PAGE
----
For every topic I do cover, I have a collection of 3-10 small, but clever, tactics that are hard to shape into a solo post but nonetheless deserve some love. This week I’m sharing a few groups of these efforts from resort marketers so far in 2015/16.
The innovation and quality of work within resort websites continues to impress.
Among the highlights so far this season, I’d put these three right at the top in terms of quality, clever execution, and the strength of their message.
— Dave Gibson (@propdave) January 14, 2016
The interface is just as clean and responsive as promised and is really, really sharp.
The rest of the site is really nicely done as well. One thing that I noticed catching my attention and keeping me engaged more than usual was the hero video that plays when you first arrive on the home page. Not just groomers or park rats, I like the wide shots of the resort and trails and lifts that helped me quickly get a feel for Holiday Valley as a destination.
Mt Hood Conditions
Navigating a website isn’t always a fun experience even with a flawless UI. So, why not sprinkle so bits of cheer throughout the copy and more popular pages like Mt Hood?
Meadows midmountain snow depth is now deeper than the length of a Portland food truck! 20" of powder in 24 hours! pic.twitter.com/4G7bOfzz5c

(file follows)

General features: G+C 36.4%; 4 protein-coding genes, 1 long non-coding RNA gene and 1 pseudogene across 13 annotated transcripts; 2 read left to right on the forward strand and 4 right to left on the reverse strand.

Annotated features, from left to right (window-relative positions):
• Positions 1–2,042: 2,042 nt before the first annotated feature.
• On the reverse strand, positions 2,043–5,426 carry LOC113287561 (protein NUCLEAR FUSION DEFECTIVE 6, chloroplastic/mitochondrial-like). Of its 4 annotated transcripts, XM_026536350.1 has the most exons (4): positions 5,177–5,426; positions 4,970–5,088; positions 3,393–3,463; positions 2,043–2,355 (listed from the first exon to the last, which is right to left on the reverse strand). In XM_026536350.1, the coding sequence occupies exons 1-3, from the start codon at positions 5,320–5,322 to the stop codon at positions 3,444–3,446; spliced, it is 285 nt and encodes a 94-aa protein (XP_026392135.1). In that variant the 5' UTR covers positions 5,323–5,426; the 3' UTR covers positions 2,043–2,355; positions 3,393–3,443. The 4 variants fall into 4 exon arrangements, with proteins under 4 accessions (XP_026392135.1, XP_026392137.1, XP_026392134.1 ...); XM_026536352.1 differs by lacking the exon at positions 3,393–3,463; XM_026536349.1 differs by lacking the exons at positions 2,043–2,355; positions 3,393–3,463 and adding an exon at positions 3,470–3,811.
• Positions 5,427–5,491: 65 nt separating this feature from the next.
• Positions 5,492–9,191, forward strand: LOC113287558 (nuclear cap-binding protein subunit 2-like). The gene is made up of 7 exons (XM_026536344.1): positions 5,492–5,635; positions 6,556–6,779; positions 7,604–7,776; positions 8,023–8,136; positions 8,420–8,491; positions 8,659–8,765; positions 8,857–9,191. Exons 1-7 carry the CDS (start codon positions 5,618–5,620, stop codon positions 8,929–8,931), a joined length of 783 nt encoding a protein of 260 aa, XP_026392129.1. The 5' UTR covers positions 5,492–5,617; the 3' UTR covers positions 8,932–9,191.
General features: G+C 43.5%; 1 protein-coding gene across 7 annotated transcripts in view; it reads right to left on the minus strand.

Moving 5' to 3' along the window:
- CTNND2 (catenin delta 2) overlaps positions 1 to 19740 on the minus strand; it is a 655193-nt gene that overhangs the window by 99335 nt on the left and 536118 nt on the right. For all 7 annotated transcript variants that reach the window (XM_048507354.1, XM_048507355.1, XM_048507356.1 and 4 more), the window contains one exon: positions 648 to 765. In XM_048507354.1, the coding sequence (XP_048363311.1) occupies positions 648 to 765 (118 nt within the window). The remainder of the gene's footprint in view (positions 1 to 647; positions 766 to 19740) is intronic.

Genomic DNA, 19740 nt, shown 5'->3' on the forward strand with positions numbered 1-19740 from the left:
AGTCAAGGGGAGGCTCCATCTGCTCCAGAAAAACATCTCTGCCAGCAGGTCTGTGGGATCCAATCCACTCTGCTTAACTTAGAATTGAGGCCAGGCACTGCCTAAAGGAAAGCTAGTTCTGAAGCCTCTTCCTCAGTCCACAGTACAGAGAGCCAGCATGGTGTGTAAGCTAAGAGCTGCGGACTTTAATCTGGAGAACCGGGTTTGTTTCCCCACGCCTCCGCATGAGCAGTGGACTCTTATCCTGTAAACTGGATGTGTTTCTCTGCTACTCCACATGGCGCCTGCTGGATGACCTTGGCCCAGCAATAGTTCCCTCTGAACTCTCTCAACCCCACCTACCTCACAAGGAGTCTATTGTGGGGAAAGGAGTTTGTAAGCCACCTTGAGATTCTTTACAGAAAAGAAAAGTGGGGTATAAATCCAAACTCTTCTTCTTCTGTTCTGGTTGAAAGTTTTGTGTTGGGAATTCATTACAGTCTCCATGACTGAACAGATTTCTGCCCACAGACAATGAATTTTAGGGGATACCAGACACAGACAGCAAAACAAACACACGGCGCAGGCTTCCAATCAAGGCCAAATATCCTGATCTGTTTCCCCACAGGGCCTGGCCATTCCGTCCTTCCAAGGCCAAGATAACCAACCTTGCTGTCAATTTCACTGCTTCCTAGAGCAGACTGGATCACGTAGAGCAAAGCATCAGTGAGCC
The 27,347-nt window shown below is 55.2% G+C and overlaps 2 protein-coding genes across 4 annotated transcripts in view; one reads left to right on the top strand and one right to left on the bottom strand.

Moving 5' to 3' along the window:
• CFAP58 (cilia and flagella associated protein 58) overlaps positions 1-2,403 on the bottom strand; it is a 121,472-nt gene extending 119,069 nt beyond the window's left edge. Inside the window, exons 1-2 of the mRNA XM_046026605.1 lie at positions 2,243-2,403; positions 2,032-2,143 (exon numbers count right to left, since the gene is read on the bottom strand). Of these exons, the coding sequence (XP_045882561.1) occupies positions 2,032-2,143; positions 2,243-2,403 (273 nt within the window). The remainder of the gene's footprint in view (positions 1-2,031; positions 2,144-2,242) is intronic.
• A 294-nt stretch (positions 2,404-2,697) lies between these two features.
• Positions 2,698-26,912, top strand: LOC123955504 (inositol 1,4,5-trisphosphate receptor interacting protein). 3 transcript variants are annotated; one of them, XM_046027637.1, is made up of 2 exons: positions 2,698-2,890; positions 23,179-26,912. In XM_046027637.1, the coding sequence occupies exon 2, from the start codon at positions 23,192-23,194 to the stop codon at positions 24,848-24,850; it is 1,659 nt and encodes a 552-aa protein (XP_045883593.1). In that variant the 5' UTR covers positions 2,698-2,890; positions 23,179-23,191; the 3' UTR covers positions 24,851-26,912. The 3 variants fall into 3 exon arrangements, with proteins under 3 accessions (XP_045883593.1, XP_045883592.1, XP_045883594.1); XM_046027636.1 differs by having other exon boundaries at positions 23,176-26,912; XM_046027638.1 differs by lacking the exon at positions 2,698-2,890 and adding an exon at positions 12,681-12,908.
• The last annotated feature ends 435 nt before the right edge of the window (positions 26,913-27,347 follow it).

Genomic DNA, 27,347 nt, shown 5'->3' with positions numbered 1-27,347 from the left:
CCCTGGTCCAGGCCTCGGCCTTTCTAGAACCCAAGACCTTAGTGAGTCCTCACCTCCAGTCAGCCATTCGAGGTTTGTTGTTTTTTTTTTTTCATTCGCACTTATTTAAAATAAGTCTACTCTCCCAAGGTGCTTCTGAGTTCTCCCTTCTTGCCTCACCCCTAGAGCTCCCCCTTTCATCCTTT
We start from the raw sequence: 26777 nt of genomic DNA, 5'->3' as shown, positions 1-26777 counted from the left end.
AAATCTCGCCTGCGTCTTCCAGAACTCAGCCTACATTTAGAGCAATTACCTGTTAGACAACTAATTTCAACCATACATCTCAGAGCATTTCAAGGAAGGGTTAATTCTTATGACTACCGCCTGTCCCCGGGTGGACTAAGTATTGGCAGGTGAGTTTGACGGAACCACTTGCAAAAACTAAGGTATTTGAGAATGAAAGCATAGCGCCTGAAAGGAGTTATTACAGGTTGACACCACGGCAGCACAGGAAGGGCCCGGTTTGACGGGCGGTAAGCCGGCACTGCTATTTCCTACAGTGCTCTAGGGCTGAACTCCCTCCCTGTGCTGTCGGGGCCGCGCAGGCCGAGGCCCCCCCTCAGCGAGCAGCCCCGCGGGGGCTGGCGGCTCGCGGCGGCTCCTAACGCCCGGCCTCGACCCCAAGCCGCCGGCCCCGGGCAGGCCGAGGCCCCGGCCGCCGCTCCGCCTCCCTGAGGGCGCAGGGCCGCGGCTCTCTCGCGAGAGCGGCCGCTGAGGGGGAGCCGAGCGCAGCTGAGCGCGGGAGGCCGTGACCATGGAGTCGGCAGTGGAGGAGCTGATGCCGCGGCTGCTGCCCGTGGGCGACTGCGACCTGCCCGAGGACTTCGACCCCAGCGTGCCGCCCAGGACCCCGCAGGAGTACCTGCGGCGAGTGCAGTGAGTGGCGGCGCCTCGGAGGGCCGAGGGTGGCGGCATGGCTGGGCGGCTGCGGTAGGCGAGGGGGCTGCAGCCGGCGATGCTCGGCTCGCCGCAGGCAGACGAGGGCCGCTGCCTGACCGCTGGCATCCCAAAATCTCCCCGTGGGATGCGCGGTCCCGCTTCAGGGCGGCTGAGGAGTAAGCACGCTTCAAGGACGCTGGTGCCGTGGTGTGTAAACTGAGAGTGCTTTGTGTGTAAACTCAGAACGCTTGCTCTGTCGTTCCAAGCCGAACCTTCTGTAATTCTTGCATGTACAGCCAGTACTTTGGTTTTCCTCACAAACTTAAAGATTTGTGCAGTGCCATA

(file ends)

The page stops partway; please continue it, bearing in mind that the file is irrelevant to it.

— Mt. Hood Meadows (@mthoodmeadows) January 20, 2016
Somewhere in the code is an engine that shows a random comparison to help skiers visualize how much snow they actually have. Aside from food trucks, Wampas are another one you may see with current base depths.
And notice the clever “r**n” reference in that day’s report.
Strength of Sunlight Copy
The longer I ski and the more I study resort marketing, the stronger ski areas’ marketing position seems to be. Sunlight isn’t the first to address this, but as I read this “welcome” copy I couldn’t help but feel a bit more confidence than usual within the message.
If you can’t read it in the image it says,
“Sunlight gives you a full day of skiing for about half the cost of the mega resorts. You’ll park for free, walk to the lifts, and never stand in line. Without the big crowds, our powder lasts for days. All 67 trails lead right back to the lodge where you can stow your gear, meet your family and friends, and get something hot and delicious at the grill. No hassles. No hype. It’s exactly why you go skiing or riding.”
I think it’s that last bit, the “it’s exactly why you go skiing” that subtly addresses the disconnect between why skiers head to the mountains and the inability of many large resorts to satisfy that even half as well as a smaller area.
Like all of these features, it’s a small thing that makes a big difference.
Do enough of those small things on any resort website and you’ll find yourself with a site that can be a serious, powerful compliment to your marketing efforts.
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